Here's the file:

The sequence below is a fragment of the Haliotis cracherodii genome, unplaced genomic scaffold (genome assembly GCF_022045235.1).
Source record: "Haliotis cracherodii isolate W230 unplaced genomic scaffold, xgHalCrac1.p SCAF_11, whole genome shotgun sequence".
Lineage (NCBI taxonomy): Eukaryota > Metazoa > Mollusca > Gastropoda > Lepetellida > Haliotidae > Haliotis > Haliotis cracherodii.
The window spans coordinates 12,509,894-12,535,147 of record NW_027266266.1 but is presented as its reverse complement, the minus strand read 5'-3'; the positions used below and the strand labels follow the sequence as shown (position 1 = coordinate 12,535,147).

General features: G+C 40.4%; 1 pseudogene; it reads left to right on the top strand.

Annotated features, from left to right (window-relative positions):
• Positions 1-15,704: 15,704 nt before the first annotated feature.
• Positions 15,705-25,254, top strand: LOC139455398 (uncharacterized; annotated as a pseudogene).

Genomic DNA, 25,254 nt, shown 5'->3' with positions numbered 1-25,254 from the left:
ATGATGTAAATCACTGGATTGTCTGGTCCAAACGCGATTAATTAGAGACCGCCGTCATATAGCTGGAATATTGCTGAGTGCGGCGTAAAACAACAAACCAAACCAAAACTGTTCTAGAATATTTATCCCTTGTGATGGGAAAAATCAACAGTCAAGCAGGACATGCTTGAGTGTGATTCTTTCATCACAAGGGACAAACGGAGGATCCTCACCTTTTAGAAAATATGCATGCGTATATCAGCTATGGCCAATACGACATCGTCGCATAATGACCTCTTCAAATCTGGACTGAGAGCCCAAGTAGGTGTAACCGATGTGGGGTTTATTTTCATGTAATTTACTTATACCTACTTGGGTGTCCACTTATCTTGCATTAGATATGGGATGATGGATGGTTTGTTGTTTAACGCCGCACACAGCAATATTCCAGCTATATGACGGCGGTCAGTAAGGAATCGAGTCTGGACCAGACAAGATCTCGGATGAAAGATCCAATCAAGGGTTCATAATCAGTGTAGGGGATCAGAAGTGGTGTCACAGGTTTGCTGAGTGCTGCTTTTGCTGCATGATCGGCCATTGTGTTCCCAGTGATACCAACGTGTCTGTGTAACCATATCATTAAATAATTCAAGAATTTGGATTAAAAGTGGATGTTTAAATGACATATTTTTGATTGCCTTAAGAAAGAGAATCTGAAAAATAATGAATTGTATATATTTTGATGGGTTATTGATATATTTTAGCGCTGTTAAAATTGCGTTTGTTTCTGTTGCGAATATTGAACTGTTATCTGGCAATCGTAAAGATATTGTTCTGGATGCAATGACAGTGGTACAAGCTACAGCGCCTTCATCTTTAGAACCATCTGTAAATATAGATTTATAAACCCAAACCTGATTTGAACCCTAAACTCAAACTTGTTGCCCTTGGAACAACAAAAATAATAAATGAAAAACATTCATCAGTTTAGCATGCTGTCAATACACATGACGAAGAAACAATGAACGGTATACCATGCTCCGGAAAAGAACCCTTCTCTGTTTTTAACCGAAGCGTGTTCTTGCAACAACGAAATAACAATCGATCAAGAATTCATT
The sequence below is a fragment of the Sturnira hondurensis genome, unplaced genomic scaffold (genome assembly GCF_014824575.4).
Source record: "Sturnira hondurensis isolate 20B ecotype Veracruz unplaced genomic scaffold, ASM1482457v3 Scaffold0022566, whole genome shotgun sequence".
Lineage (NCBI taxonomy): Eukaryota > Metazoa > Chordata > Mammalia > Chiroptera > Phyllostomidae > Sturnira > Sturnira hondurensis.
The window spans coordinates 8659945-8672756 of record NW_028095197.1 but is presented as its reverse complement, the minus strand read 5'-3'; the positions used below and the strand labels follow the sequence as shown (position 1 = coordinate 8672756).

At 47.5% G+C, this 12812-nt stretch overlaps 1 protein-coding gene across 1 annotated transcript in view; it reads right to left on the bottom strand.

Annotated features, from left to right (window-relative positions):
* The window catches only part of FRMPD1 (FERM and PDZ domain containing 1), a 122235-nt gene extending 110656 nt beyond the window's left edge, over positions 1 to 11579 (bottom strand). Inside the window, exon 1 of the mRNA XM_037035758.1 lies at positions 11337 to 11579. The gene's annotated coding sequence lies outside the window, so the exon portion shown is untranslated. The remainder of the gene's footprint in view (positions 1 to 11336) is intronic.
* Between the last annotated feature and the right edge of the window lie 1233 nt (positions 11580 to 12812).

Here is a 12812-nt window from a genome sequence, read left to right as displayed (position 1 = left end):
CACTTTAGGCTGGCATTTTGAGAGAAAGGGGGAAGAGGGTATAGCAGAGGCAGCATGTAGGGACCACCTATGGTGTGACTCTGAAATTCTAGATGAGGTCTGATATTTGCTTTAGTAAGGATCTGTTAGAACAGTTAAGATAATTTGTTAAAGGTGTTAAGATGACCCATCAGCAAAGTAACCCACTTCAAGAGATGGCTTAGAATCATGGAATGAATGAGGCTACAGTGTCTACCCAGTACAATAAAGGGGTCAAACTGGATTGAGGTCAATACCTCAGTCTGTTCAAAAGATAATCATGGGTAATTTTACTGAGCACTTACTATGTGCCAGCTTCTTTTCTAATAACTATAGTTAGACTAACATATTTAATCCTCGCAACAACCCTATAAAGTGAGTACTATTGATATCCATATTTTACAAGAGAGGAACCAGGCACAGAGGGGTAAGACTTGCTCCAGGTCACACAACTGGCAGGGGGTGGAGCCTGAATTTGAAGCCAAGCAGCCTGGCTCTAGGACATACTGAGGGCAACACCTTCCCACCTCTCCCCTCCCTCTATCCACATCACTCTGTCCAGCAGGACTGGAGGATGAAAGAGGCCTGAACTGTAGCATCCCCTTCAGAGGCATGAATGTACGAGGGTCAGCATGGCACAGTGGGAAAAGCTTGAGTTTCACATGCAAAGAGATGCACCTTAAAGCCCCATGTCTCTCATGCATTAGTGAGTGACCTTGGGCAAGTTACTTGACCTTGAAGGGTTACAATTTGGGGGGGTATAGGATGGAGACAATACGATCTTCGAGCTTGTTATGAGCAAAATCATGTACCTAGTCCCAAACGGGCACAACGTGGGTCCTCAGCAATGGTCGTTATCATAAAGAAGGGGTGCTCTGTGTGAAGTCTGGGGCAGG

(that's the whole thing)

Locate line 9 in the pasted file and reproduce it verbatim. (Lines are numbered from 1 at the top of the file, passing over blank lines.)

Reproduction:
Genomic DNA, 25,254 nt, shown 5'->3' with positions numbered 1-25,254 from the left: